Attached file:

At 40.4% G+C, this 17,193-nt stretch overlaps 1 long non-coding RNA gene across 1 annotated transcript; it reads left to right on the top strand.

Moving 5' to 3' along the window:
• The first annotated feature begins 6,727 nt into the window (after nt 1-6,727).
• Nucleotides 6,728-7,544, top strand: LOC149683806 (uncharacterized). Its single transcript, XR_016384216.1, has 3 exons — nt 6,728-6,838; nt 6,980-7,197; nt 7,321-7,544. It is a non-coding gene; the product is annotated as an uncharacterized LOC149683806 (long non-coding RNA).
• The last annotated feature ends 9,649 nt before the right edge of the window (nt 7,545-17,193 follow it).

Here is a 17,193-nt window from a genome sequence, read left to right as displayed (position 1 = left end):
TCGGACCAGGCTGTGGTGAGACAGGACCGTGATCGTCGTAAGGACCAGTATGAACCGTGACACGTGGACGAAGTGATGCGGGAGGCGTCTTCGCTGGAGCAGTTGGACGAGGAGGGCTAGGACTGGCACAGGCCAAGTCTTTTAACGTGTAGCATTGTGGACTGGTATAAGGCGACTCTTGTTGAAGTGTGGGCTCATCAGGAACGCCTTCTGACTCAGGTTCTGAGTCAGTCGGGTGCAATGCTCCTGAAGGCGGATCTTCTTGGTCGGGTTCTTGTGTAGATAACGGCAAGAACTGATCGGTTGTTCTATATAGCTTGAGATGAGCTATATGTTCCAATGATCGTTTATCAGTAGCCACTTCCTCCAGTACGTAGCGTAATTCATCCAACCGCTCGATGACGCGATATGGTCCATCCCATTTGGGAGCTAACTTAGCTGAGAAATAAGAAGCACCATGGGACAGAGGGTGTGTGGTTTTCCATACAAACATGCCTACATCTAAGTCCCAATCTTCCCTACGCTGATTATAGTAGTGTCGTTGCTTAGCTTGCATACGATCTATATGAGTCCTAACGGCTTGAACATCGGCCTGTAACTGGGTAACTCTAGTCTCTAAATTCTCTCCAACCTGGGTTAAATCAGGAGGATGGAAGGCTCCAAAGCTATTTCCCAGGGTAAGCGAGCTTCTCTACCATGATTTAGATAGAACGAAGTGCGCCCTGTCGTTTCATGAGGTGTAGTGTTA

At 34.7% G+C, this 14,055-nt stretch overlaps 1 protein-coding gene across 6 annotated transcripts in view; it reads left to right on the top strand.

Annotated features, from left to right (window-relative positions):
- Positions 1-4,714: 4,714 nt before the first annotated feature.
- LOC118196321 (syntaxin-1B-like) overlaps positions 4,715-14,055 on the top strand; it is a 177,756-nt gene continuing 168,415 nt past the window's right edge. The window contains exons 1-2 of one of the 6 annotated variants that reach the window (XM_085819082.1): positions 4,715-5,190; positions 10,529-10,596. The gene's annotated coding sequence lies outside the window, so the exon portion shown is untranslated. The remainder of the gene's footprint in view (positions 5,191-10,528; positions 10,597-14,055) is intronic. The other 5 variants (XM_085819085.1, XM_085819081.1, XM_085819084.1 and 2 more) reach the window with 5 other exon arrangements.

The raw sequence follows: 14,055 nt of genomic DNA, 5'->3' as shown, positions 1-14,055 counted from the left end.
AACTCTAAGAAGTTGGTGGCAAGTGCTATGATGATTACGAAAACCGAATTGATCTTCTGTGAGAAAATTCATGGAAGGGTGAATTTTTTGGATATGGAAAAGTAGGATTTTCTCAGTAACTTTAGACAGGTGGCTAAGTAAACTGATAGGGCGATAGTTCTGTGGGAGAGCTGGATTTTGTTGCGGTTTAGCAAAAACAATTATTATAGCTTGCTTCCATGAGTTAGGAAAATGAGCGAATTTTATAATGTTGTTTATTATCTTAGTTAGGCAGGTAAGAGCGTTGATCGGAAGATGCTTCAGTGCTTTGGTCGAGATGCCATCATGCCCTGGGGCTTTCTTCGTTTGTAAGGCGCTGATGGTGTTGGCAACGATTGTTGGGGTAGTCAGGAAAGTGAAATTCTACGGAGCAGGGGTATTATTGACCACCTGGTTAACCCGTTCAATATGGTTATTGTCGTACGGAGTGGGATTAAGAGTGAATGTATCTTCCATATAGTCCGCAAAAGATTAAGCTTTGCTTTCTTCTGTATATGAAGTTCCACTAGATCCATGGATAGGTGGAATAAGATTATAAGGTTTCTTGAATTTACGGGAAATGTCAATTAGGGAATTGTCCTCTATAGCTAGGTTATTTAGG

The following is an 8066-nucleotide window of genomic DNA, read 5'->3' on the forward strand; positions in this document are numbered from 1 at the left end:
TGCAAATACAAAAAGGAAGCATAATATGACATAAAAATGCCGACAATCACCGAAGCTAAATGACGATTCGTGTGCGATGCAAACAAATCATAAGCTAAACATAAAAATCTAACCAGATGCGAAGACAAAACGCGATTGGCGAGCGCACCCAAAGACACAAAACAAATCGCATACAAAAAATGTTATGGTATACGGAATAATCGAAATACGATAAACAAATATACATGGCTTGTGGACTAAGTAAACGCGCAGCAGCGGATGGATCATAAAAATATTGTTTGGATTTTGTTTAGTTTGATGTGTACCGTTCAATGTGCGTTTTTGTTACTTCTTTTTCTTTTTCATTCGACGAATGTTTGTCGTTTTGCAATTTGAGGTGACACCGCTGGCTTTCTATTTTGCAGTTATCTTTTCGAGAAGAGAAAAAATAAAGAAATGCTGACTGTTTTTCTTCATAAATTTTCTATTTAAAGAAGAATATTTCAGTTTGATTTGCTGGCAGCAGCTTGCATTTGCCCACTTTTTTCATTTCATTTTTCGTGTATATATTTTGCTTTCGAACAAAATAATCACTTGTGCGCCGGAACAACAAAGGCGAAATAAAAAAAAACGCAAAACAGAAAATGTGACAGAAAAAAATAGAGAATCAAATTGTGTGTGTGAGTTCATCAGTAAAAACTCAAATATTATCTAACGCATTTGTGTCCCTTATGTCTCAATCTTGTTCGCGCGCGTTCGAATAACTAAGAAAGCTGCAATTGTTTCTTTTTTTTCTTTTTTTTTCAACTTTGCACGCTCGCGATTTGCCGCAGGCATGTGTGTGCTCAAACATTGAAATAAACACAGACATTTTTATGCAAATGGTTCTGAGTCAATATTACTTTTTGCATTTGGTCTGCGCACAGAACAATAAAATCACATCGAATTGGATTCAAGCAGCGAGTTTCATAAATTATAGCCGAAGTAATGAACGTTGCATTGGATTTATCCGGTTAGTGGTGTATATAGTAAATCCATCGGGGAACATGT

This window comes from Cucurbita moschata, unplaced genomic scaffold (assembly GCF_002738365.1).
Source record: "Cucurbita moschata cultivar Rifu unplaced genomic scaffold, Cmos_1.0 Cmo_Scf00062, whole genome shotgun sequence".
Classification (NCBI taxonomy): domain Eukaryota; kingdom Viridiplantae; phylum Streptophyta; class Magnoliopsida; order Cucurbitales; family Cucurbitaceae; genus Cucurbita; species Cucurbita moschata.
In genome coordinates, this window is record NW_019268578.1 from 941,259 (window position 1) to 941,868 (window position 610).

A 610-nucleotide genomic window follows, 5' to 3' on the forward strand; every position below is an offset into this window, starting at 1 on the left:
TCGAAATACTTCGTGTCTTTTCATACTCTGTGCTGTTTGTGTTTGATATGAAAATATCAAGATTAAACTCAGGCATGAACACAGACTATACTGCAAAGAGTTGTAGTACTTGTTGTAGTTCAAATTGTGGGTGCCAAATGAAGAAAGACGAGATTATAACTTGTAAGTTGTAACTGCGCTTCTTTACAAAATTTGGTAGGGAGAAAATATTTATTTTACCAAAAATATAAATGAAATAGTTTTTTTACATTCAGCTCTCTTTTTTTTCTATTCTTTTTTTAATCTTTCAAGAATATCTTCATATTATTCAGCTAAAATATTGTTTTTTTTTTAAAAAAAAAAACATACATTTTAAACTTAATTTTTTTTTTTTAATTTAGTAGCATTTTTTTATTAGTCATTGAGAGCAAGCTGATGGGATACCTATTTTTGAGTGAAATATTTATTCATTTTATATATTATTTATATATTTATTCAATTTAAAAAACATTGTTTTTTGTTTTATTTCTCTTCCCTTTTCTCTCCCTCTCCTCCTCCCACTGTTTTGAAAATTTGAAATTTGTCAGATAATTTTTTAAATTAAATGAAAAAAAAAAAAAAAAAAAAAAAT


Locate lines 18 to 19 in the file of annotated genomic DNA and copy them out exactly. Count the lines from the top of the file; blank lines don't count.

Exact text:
Classification (NCBI taxonomy): domain Eukaryota; kingdom Viridiplantae; phylum Streptophyta; class Magnoliopsida; order Cucurbitales; family Cucurbitaceae; genus Cucurbita; species Cucurbita moschata.
In genome coordinates, this window is record NW_019268578.1 from 941,259 (window position 1) to 941,868 (window position 610).